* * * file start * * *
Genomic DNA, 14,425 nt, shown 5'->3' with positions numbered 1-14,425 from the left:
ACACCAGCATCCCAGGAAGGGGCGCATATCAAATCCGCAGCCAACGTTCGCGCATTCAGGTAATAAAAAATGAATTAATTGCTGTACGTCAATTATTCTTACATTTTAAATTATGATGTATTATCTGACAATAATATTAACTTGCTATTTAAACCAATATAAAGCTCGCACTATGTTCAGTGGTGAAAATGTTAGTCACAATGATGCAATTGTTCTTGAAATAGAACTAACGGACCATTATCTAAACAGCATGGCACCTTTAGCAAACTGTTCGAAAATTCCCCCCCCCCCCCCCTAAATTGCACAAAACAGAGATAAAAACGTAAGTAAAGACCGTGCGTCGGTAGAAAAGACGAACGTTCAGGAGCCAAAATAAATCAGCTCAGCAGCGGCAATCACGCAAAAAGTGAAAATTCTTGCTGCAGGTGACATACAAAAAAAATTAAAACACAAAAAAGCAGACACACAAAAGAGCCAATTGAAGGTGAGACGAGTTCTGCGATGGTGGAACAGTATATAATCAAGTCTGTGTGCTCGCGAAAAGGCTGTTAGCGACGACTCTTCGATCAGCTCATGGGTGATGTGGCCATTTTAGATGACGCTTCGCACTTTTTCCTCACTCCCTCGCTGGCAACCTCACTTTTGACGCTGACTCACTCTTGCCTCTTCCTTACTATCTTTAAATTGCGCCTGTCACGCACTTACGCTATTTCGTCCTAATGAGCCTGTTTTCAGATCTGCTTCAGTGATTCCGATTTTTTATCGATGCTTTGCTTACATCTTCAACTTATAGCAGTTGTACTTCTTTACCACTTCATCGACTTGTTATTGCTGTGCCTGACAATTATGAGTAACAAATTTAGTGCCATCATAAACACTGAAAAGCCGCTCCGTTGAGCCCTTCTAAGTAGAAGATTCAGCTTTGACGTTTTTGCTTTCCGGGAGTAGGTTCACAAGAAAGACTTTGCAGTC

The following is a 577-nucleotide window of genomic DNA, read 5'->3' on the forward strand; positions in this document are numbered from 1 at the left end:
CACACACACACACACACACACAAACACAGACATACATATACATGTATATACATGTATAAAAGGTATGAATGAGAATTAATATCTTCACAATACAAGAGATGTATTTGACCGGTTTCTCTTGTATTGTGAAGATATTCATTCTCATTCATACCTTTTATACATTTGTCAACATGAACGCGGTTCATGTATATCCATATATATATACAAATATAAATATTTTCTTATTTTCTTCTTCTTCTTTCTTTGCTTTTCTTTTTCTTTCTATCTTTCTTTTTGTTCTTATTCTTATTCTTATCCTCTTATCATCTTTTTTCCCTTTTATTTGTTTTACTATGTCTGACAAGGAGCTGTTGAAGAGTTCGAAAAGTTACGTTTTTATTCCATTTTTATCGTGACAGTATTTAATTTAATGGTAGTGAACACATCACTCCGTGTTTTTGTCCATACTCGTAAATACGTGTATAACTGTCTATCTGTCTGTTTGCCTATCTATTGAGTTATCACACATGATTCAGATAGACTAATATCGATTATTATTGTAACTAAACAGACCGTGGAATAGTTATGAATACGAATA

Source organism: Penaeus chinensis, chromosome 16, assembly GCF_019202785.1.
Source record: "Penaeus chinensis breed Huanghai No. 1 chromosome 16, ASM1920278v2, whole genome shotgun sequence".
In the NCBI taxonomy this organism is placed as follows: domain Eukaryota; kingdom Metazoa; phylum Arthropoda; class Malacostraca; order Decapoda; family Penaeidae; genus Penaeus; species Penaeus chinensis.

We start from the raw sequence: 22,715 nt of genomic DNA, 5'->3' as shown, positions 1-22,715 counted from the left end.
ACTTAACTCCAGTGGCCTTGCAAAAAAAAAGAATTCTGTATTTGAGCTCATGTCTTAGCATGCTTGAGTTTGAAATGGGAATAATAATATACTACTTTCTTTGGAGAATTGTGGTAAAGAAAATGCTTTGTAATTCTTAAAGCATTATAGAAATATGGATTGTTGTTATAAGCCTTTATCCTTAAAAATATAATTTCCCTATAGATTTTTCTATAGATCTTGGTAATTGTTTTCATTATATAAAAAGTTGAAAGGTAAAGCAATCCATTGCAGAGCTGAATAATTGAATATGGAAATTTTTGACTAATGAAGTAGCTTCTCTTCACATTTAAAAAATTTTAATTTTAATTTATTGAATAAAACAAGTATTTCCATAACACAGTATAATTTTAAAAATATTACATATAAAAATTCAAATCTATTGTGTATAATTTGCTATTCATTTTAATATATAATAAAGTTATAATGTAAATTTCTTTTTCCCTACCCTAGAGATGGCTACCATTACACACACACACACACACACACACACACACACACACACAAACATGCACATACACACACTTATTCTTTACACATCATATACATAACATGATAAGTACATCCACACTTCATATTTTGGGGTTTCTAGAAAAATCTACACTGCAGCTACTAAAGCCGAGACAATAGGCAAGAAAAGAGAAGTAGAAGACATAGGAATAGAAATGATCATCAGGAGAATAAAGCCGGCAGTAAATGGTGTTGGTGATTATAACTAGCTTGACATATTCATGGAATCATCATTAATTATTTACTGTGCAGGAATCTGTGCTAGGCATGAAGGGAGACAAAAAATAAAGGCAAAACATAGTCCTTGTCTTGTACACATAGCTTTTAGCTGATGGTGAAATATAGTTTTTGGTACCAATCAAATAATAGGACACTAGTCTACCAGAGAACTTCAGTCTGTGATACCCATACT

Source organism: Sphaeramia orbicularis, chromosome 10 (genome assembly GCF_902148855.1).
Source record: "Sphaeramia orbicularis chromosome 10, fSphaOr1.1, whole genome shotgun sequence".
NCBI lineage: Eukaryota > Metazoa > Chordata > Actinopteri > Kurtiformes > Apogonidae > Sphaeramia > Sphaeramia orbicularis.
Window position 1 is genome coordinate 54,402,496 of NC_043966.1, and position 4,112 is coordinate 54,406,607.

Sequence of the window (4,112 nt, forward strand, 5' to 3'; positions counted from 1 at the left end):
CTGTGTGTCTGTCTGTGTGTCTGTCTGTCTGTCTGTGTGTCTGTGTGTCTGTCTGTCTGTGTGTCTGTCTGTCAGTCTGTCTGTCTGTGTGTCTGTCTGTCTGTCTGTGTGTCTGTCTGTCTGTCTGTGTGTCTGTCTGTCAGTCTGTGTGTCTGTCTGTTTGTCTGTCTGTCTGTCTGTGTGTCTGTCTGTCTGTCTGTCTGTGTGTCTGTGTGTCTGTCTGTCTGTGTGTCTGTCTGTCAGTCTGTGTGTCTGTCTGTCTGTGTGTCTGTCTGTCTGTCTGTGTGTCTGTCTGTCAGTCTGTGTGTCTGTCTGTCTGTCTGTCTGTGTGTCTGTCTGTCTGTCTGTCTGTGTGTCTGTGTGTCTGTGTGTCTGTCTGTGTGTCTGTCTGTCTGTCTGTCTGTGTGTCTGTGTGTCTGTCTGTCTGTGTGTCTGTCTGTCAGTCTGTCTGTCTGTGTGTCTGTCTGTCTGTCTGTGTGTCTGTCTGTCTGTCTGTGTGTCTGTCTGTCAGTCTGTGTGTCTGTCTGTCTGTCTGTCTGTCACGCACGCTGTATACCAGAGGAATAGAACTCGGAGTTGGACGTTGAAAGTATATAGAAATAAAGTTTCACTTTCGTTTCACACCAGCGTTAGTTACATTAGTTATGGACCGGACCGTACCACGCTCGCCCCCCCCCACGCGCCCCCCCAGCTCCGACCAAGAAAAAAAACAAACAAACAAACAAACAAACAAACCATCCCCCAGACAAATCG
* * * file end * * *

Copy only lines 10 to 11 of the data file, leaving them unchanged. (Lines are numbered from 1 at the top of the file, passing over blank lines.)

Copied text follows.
Source organism: Sphaeramia orbicularis, chromosome 10 (genome assembly GCF_902148855.1).
Source record: "Sphaeramia orbicularis chromosome 10, fSphaOr1.1, whole genome shotgun sequence".